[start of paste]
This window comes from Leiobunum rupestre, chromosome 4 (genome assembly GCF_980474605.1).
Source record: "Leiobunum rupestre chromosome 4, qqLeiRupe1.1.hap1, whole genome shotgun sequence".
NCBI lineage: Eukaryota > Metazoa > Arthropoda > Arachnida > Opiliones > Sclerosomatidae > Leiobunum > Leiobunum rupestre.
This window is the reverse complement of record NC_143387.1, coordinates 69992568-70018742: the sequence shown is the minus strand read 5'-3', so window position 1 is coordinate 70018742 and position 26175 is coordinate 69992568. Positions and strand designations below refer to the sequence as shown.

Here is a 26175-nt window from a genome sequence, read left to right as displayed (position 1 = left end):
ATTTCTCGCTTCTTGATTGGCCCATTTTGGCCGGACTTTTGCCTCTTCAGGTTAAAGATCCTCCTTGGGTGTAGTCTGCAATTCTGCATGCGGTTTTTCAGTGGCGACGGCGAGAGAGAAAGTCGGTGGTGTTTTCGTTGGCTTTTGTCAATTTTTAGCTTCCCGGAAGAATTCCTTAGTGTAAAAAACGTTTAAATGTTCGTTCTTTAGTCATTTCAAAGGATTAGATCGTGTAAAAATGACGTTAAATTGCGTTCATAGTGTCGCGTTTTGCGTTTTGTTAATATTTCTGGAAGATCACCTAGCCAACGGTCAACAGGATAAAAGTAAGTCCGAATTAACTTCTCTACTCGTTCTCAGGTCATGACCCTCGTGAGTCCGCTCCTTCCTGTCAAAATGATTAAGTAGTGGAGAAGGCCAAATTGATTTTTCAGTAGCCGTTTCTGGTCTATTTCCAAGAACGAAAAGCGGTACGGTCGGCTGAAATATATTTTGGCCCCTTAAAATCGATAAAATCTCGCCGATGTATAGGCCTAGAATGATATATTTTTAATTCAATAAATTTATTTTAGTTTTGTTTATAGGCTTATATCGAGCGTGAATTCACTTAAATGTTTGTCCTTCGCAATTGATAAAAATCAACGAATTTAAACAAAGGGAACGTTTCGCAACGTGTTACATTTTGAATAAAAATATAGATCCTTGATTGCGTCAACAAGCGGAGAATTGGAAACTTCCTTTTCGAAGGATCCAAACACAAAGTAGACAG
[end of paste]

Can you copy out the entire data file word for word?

This window comes from Leiobunum rupestre, chromosome 4 (genome assembly GCF_980474605.1).
Source record: "Leiobunum rupestre chromosome 4, qqLeiRupe1.1.hap1, whole genome shotgun sequence".
NCBI lineage: Eukaryota > Metazoa > Arthropoda > Arachnida > Opiliones > Sclerosomatidae > Leiobunum > Leiobunum rupestre.
This window is the reverse complement of record NC_143387.1, coordinates 69992568-70018742: the sequence shown is the minus strand read 5'-3', so window position 1 is coordinate 70018742 and position 26175 is coordinate 69992568. Positions and strand designations below refer to the sequence as shown.

Here is a 26175-nt window from a genome sequence, read left to right as displayed (position 1 = left end):
ATTTCTCGCTTCTTGATTGGCCCATTTTGGCCGGACTTTTGCCTCTTCAGGTTAAAGATCCTCCTTGGGTGTAGTCTGCAATTCTGCATGCGGTTTTTCAGTGGCGACGGCGAGAGAGAAAGTCGGTGGTGTTTTCGTTGGCTTTTGTCAATTTTTAGCTTCCCGGAAGAATTCCTTAGTGTAAAAAACGTTTAAATGTTCGTTCTTTAGTCATTTCAAAGGATTAGATCGTGTAAAAATGACGTTAAATTGCGTTCATAGTGTCGCGTTTTGCGTTTTGTTAATATTTCTGGAAGATCACCTAGCCAACGGTCAACAGGATAAAAGTAAGTCCGAATTAACTTCTCTACTCGTTCTCAGGTCATGACCCTCGTGAGTCCGCTCCTTCCTGTCAAAATGATTAAGTAGTGGAGAAGGCCAAATTGATTTTTCAGTAGCCGTTTCTGGTCTATTTCCAAGAACGAAAAGCGGTACGGTCGGCTGAAATATATTTTGGCCCCTTAAAATCGATAAAATCTCGCCGATGTATAGGCCTAGAATGATATATTTTTAATTCAATAAATTTATTTTAGTTTTGTTTATAGGCTTATATCGAGCGTGAATTCACTTAAATGTTTGTCCTTCGCAATTGATAAAAATCAACGAATTTAAACAAAGGGAACGTTTCGCAACGTGTTACATTTTGAATAAAAATATAGATCCTTGATTGCGTCAACAAGCGGAGAATTGGAAACTTCCTTTTCGAAGGATCCAAACACAAAGTAGACAG